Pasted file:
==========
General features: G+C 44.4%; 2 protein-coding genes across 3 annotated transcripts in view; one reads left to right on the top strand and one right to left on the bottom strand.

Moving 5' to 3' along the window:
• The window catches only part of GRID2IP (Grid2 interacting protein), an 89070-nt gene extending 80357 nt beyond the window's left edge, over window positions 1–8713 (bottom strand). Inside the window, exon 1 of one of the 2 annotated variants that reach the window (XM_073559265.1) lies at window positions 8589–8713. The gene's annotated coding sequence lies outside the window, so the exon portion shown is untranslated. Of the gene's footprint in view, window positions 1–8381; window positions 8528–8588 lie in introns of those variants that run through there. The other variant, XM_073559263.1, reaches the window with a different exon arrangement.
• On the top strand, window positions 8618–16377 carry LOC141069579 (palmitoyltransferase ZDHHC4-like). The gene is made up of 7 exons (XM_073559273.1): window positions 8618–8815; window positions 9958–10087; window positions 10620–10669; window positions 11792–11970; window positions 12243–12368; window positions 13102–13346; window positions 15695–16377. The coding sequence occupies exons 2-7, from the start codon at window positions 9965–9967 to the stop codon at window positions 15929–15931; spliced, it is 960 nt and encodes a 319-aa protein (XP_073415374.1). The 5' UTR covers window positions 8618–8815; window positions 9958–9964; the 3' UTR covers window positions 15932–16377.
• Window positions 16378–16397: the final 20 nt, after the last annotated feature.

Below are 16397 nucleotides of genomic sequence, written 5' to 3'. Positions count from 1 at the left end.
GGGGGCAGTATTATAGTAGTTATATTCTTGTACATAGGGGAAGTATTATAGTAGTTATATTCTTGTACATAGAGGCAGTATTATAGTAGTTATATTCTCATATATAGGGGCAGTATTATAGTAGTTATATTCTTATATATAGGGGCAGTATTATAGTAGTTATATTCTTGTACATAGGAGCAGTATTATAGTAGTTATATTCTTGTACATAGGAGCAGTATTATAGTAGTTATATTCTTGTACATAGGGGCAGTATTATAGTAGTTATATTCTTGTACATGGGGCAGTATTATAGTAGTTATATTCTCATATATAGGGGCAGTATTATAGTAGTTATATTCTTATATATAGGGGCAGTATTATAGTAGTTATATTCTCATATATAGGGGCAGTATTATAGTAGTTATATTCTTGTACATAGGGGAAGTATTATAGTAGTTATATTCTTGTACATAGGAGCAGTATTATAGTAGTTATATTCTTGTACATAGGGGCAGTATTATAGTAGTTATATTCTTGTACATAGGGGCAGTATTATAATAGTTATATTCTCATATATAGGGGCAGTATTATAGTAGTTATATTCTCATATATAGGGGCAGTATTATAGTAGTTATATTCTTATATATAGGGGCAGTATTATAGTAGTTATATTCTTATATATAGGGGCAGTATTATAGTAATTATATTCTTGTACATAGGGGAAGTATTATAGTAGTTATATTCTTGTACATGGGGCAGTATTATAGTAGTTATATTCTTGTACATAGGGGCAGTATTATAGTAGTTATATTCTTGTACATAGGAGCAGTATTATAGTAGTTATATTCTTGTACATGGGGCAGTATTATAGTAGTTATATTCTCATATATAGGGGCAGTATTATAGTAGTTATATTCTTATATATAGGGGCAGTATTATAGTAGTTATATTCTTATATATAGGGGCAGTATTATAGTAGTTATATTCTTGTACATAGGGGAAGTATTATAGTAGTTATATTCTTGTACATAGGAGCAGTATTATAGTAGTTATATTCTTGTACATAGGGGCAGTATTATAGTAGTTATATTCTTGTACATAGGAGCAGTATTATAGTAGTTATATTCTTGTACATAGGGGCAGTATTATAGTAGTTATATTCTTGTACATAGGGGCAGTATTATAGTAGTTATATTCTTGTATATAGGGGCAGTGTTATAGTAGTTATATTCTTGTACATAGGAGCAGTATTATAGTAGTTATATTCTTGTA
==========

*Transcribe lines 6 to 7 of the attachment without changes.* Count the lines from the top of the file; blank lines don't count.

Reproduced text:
Below are 16397 nucleotides of genomic sequence, written 5' to 3'. Positions count from 1 at the left end.
GGGGGCAGTATTATAGTAGTTATATTCTTGTACATAGGGGAAGTATTATAGTAGTTATATTCTTGTACATAGAGGCAGTATTATAGTAGTTATATTCTCATATATAGGGGCAGTATTATAGTAGTTATATTCTTATATATAGGGGCAGTATTATAGTAGTTATATTCTTGTACATAGGAGCAGTATTATAGTAGTTATATTCTTGTACATAGGAGCAGTATTATAGTAGTTATATTCTTGTACATAGGGGCAGTATTATAGTAGTTATATTCTTGTACATGGGGCAGTATTATAGTAGTTATATTCTCATATATAGGGGCAGTATTATAGTAGTTATATTCTTATATATAGGGGCAGTATTATAGTAGTTATATTCTCATATATAGGGGCAGTATTATAGTAGTTATATTCTTGTACATAGGGGAAGTATTATAGTAGTTATATTCTTGTACATAGGAGCAGTATTATAGTAGTTATATTCTTGTACATAGGGGCAGTATTATAGTAGTTATATTCTTGTACATAGGGGCAGTATTATAATAGTTATATTCTCATATATAGGGGCAGTATTATAGTAGTTATATTCTCATATATAGGGGCAGTATTATAGTAGTTATATTCTTATATATAGGGGCAGTATTATAGTAGTTATATTCTTATATATAGGGGCAGTATTATAGTAATTATATTCTTGTACATAGGGGAAGTATTATAGTAGTTATATTCTTGTACATGGGGCAGTATTATAGTAGTTATATTCTTGTACATAGGGGCAGTATTATAGTAGTTATATTCTTGTACATAGGAGCAGTATTATAGTAGTTATATTCTTGTACATGGGGCAGTATTATAGTAGTTATATTCTCATATATAGGGGCAGTATTATAGTAGTTATATTCTTATATATAGGGGCAGTATTATAGTAGTTATATTCTTATATATAGGGGCAGTATTATAGTAGTTATATTCTTGTACATAGGGGAAGTATTATAGTAGTTATATTCTTGTACATAGGAGCAGTATTATAGTAGTTATATTCTTGTACATAGGGGCAGTATTATAGTAGTTATATTCTTGTACATAGGAGCAGTATTATAGTAGTTATATTCTTGTACATAGGGGCAGTATTATAGTAGTTATATTCTTGTACATAGGGGCAGTATTATAGTAGTTATATTCTTGTATATAGGGGCAGTGTTATAGTAGTTATATTCTTGTACATAGGAGCAGTATTATAGTAGTTATATTCTTGTA